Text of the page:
The Blouberg Rotary Club raised R3-million in three years to buy the latest Bronchoscope with a Miniature Radial Ultrasound probe for the Tygerberg Children’s Hospital.


Cape Town, South Africa (03 February 2020) – The Blouberg Rotary Club set the goal of purchasing a state of the art medical device for the Tygerberg Children’s Hospital three years ago. They then worked tirelessly to raise the funds needed.

Recently the Rotary club bought a Bronchoscope with a Miniature Radial Ultrasound probe and handed it over to the children’s hospital.

The funds were donated by local and global Rotary networks as well as a donation from the Tygerberg Hospital Children’s Trust. This is the first such equipment in South Africa and the only one in Africa!

The official handover ceremony took place at the Hospital on Thursday 23rd January. Proffesor Pierre Goussard, Tygerberg Children’s Hospital Clinical Paediatric Pulmonologist, explained that in the past, surgery had to be performed by opening the chest to get samples and biopsies to detect any abnormalities in the airways of children.

This technology donated by the Blouberg Rotary Club is unique, as it now gives doctors the opportunity to go down the airway to get samples by using a 2mm needle. This procedure will be used on children of 3 months to 12 years old and will be less invasive.

The Paediatric Bronchoscope will be used in children suffering from Tuberculosis as well as many other childhood diseases including HIV-related lung disease, Cystic Fibrosis, Congenital Lung Abnormalities and complicated Pneumonia cases. It is a vital tool in the management of these lung diseases as it is used to ‘see’ and diagnose a problem without invasive surgery. The Paediatric Bronchoscope gives the Paediatric Pulmonologist the opportunity to visualise the pathology in the airways of the child, collect specimens for diagnosis and even intervene to re-establish a compromised airway in a child.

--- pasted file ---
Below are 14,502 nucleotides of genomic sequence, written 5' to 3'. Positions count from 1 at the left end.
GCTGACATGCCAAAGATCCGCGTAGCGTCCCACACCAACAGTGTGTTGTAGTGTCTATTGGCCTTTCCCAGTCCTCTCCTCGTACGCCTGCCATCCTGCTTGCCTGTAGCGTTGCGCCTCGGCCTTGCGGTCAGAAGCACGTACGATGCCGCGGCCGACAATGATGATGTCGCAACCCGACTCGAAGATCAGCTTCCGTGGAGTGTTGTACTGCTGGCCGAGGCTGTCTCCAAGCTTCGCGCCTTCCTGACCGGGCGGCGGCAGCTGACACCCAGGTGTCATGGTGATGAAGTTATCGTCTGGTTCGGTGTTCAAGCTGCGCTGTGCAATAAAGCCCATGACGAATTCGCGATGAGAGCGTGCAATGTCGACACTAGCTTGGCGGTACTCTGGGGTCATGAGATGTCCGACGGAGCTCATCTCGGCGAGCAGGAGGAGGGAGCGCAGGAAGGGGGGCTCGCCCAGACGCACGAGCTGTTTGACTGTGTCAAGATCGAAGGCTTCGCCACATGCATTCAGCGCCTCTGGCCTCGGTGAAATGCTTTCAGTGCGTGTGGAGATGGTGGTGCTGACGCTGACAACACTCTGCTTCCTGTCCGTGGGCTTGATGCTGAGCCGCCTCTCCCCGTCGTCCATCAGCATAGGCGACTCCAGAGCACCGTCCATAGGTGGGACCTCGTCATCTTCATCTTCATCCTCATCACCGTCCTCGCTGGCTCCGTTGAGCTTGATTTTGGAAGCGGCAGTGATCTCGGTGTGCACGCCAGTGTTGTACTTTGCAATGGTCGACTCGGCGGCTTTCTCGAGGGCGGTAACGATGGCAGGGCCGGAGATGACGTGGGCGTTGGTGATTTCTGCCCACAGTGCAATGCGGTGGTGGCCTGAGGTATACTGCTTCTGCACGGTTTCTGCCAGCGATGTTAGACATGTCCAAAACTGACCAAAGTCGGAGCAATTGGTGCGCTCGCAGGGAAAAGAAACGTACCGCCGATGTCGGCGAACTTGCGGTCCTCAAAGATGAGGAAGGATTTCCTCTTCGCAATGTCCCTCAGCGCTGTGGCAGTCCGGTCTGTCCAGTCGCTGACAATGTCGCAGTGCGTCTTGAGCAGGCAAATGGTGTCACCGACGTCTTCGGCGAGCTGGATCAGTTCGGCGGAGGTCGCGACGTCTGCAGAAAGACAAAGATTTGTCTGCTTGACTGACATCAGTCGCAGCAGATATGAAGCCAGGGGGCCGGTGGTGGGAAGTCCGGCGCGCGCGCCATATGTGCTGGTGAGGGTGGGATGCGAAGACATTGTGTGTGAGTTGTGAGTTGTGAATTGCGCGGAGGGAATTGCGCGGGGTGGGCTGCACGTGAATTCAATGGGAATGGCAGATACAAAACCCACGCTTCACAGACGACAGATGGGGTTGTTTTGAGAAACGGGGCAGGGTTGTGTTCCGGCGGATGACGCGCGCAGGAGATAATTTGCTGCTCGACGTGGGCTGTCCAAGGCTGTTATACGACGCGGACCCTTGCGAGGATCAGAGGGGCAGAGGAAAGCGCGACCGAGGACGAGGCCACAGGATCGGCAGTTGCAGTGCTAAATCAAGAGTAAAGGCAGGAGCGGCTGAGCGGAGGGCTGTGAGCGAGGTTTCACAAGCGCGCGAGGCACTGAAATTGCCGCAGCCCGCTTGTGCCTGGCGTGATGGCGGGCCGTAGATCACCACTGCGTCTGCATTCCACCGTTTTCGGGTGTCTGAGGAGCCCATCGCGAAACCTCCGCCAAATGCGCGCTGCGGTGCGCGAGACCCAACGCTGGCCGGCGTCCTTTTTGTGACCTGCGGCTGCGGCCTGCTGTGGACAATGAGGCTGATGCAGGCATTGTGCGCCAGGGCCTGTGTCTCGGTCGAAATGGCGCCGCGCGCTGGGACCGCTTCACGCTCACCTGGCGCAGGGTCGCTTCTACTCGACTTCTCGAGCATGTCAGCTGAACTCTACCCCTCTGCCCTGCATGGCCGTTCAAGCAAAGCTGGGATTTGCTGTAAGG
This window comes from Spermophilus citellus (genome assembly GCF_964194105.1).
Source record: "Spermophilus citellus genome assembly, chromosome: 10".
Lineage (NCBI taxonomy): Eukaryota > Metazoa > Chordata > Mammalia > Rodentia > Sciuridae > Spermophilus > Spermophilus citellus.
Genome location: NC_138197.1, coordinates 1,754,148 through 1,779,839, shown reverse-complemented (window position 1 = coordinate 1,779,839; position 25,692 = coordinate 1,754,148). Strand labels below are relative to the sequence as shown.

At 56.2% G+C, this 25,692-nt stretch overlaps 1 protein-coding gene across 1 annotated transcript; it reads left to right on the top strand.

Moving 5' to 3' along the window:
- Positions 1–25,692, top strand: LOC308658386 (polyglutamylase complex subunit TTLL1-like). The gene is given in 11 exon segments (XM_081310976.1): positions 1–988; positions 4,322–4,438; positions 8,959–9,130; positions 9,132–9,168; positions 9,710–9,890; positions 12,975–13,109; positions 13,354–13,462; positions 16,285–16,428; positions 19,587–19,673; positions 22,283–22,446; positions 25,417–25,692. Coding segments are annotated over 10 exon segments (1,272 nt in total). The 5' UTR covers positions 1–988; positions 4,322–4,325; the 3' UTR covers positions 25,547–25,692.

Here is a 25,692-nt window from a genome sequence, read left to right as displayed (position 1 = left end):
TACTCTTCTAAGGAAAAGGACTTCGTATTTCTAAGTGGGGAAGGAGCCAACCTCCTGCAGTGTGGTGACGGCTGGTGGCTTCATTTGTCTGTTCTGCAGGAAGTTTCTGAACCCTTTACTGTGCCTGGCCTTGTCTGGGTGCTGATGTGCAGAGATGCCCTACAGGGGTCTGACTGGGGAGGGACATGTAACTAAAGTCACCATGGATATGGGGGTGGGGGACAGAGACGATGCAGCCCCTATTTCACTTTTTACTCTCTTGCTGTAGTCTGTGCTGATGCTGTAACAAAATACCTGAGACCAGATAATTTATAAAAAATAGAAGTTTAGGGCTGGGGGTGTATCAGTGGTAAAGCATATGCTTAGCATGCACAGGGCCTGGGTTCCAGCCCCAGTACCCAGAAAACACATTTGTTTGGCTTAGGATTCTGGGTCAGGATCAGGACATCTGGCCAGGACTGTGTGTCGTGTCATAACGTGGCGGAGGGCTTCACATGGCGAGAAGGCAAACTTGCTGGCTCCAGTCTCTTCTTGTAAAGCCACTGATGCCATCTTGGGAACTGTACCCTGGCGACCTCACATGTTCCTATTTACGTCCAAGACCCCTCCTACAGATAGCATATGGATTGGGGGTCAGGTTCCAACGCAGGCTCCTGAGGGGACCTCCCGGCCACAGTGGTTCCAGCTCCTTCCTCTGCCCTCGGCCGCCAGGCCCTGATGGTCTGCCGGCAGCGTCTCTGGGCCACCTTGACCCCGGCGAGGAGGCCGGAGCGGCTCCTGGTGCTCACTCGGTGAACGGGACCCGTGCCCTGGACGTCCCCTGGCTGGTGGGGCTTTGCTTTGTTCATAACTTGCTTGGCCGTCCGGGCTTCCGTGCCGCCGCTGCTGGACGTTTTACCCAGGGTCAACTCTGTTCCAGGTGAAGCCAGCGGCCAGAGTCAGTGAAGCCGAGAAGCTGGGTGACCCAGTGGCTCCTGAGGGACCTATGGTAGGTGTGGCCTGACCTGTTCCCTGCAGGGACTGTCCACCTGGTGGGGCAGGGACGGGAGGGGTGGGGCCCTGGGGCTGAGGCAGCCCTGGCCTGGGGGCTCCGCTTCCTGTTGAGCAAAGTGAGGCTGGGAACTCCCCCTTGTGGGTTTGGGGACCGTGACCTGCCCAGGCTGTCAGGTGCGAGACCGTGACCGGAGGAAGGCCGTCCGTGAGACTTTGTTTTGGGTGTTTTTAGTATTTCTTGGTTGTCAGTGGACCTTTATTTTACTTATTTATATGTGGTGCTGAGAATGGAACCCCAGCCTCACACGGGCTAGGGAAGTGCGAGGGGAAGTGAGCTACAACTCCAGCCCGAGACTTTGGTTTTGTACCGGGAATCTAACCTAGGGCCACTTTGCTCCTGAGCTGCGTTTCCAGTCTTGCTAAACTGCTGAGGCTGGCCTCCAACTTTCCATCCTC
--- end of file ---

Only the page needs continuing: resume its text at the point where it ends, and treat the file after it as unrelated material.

In addition to children, the new equipment will also be used to treat adults and will particularly be effective in the treatment of drug-resistant TB and will allow doctors to make better diagnoses.

The Rotary Club of Blouberg adopted the Tygerberg Children’s Hospital TB & Neurological Ward, 20 years ago. Over this span of time they have donated a number of much-needed items to the ward, painted the door frames and doors of Ward G9 with pastel colours, hung mobiles above the babies cots, framed paintings done by primary school children which were hung in the passages.

They have previously fundraised and donated an oxygen monitoring machine as well as an AOE hearing machine, a brain probe and endoscopes for the TB ward. The Rotary Club also runs a soup kitchen twice a week in outpatients, with the help of Tygerberg Meals on Wheels and regularly visit the hospital with soft toys for the sick children.

The Blouberg Rotary Club is part of Rotary International, a worldwide service organisation with more than 1.2 million members, which was founded in 1905.  Members of these Rotary Clubs around the world, are business people, who wish to give back to the community through volunteer service.  Rotarians and their clubs often join hands with local clubs as well as International clubs, to raise funds for a specific project in the community.